‘Sometimes you want to be submissive, but in real life I would never as it is not me as a woman, a powerful woman’

The topic of BDSM, disappointingly, cannot be addressed without discussing the Fifty Shades trilogy. These erotic novels written by E.L. James admittingly reduced the stigma associated to female sexual liberation and made the presence of kink more public. However, the depiction of BDSM within the novel is inaccurate and subsequently destructive to those who are interested or are involved within the scene. Many of the sexual moments in the book and film disregard the importance of consent. The lack of conversation between both characters around their preferences and safe words is inaccurate of the comfortable and safe environment encouraged by the BDSM community. Similarly, the psychological instability exerted by Mr. Grey, the protagonist, conforms to the problematic stereotype that those who participate in BDSM come from abusive backgrounds. When asked about this misconception one interviewee answered ‘I know a lot of people who have had difficult times and get into BDSM, some people haven’t. I myself have had no abuse as far as I can recollect.’ There are regular workshops held within BDSM communities which approach topics of consent and mental health, as well psychologists being on the scene who people can talk to.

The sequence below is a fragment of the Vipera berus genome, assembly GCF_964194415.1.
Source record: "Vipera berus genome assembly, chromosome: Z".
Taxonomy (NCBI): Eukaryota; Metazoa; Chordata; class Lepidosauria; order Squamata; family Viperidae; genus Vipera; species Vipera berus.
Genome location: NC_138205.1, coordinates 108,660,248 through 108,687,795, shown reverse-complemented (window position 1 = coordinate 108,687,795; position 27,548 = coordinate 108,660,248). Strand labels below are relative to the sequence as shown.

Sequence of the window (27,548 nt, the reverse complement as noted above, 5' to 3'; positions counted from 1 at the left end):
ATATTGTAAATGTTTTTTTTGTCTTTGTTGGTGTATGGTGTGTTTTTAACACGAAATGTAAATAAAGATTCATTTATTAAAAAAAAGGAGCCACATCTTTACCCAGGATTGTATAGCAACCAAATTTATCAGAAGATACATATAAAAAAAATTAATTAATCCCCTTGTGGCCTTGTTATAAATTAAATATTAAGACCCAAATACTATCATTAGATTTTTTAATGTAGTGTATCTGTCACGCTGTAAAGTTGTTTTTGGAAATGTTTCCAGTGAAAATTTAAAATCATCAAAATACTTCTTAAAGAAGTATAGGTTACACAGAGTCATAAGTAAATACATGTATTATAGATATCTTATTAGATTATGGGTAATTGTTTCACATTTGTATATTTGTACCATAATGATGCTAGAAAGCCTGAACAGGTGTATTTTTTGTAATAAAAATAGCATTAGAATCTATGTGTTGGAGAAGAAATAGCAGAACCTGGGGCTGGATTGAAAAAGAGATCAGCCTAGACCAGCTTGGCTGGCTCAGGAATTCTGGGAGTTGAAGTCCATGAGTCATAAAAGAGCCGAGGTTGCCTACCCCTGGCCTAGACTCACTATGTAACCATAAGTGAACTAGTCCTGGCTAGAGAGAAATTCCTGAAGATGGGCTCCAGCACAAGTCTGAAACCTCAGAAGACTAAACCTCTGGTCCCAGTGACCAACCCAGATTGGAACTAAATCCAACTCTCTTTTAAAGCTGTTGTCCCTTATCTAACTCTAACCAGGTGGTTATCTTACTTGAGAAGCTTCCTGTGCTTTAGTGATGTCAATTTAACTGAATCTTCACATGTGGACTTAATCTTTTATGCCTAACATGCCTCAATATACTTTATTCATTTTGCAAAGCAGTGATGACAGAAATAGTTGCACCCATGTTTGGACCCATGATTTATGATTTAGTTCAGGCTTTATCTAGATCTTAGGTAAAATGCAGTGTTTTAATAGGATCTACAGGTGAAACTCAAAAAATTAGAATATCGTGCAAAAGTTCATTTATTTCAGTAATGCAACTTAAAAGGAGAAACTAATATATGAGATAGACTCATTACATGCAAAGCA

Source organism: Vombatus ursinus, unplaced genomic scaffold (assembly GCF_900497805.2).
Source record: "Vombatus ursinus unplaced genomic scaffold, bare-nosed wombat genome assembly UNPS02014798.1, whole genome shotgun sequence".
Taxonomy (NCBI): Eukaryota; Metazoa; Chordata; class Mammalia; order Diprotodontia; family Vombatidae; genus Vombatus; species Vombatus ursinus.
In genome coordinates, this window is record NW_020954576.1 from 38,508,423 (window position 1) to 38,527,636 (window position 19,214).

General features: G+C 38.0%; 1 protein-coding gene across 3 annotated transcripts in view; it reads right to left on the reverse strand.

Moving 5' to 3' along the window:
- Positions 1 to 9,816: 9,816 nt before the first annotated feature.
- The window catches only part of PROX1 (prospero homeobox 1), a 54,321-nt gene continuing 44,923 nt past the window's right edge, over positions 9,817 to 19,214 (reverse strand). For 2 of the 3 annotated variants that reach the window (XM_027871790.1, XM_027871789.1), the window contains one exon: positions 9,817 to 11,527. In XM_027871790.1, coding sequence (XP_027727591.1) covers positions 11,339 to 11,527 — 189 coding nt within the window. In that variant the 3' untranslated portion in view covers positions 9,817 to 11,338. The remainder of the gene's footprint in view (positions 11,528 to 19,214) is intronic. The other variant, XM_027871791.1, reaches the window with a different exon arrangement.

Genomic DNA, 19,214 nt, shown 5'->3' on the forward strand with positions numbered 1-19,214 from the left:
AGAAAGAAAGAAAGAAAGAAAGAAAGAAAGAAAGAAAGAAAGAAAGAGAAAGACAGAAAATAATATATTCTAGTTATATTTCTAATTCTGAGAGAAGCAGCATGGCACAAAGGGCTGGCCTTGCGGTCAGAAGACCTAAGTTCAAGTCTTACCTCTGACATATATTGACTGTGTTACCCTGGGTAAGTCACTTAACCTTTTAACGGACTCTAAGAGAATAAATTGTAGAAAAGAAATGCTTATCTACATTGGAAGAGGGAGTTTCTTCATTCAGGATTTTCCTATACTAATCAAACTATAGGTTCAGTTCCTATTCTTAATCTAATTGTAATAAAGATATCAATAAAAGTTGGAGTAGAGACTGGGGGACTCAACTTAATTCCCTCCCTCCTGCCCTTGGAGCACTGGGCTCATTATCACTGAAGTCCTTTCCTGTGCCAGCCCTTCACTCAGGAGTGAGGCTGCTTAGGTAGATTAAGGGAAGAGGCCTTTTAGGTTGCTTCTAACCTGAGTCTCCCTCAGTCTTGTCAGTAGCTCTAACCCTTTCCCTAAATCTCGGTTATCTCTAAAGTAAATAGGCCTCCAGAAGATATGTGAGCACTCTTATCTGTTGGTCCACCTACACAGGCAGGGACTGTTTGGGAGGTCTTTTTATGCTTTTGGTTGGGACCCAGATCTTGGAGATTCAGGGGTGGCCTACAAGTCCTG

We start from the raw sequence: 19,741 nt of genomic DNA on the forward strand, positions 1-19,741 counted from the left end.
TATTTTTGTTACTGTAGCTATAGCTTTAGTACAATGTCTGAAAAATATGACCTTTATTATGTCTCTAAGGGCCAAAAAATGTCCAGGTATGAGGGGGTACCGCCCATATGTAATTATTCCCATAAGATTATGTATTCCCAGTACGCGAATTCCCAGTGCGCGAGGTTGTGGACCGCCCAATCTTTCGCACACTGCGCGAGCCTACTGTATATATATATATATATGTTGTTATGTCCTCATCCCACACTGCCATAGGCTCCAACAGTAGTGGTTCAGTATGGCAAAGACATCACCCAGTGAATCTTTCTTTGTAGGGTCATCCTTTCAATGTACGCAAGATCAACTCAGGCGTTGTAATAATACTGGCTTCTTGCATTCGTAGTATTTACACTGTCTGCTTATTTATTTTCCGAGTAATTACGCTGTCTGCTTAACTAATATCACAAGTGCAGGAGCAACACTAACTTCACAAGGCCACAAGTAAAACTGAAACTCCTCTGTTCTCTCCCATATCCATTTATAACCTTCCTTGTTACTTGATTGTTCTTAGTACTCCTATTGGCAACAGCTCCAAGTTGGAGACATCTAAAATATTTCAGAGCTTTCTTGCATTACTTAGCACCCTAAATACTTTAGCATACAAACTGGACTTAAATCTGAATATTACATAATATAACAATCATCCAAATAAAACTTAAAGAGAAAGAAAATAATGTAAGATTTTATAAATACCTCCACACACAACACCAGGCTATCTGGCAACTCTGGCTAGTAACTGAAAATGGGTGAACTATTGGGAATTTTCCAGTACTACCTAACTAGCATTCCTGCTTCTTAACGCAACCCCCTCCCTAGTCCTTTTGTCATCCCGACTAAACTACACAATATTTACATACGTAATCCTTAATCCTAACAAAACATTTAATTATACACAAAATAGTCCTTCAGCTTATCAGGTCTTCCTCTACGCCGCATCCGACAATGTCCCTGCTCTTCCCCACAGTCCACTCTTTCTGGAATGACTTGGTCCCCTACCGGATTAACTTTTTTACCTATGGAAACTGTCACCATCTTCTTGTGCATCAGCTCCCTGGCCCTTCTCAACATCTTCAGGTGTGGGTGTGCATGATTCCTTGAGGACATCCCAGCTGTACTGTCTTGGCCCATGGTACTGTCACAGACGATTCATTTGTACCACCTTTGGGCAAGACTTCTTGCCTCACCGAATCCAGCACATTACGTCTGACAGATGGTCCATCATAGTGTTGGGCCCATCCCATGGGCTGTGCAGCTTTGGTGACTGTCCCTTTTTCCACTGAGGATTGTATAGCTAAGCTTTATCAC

‘Feminism is all about choice and doing what you want, despite how it is conceived’

BDSM, with its broad and encompassing nature, offers an unrestrictive sexual category of liberation. As a feminist I view kinks and all aspects of BDSM as a celebration of human desire. Through open and proud discourse, the BDSM community has the potential to expand, and this will ensure that education on the topic is available to those who are interested and that BDSM is practised safely. The presence of consent is the most vital concept within this community, as stated previously, as the absence of ‘yes’ is no longer the practise of BDSM and instead sexual abuse. Feminism is the movement towards equality for all people, with the right to exercise freedom of sexuality, and BDSM enables a community that can strive towards achieving this.